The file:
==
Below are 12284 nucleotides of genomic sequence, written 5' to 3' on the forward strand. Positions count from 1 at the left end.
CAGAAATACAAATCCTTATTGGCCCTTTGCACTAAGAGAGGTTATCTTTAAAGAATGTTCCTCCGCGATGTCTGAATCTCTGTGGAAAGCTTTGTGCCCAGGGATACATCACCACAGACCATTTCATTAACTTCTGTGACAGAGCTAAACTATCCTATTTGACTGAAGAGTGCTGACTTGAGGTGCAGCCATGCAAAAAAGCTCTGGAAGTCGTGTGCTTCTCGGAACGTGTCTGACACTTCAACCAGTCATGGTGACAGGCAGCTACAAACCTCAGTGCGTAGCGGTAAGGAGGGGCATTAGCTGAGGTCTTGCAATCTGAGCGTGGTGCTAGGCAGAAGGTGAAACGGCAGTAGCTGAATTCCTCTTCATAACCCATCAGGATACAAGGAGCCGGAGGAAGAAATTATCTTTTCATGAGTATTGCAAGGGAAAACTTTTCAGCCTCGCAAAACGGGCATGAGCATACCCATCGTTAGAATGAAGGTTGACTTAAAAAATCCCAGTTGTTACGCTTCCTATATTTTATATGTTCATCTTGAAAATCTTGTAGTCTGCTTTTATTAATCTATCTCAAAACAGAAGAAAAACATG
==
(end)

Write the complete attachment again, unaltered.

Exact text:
Below are 12284 nucleotides of genomic sequence, written 5' to 3' on the forward strand. Positions count from 1 at the left end.
CAGAAATACAAATCCTTATTGGCCCTTTGCACTAAGAGAGGTTATCTTTAAAGAATGTTCCTCCGCGATGTCTGAATCTCTGTGGAAAGCTTTGTGCCCAGGGATACATCACCACAGACCATTTCATTAACTTCTGTGACAGAGCTAAACTATCCTATTTGACTGAAGAGTGCTGACTTGAGGTGCAGCCATGCAAAAAAGCTCTGGAAGTCGTGTGCTTCTCGGAACGTGTCTGACACTTCAACCAGTCATGGTGACAGGCAGCTACAAACCTCAGTGCGTAGCGGTAAGGAGGGGCATTAGCTGAGGTCTTGCAATCTGAGCGTGGTGCTAGGCAGAAGGTGAAACGGCAGTAGCTGAATTCCTCTTCATAACCCATCAGGATACAAGGAGCCGGAGGAAGAAATTATCTTTTCATGAGTATTGCAAGGGAAAACTTTTCAGCCTCGCAAAACGGGCATGAGCATACCCATCGTTAGAATGAAGGTTGACTTAAAAAATCCCAGTTGTTACGCTTCCTATATTTTATATGTTCATCTTGAAAATCTTGTAGTCTGCTTTTATTAATCTATCTCAAAACAGAAGAAAAACATG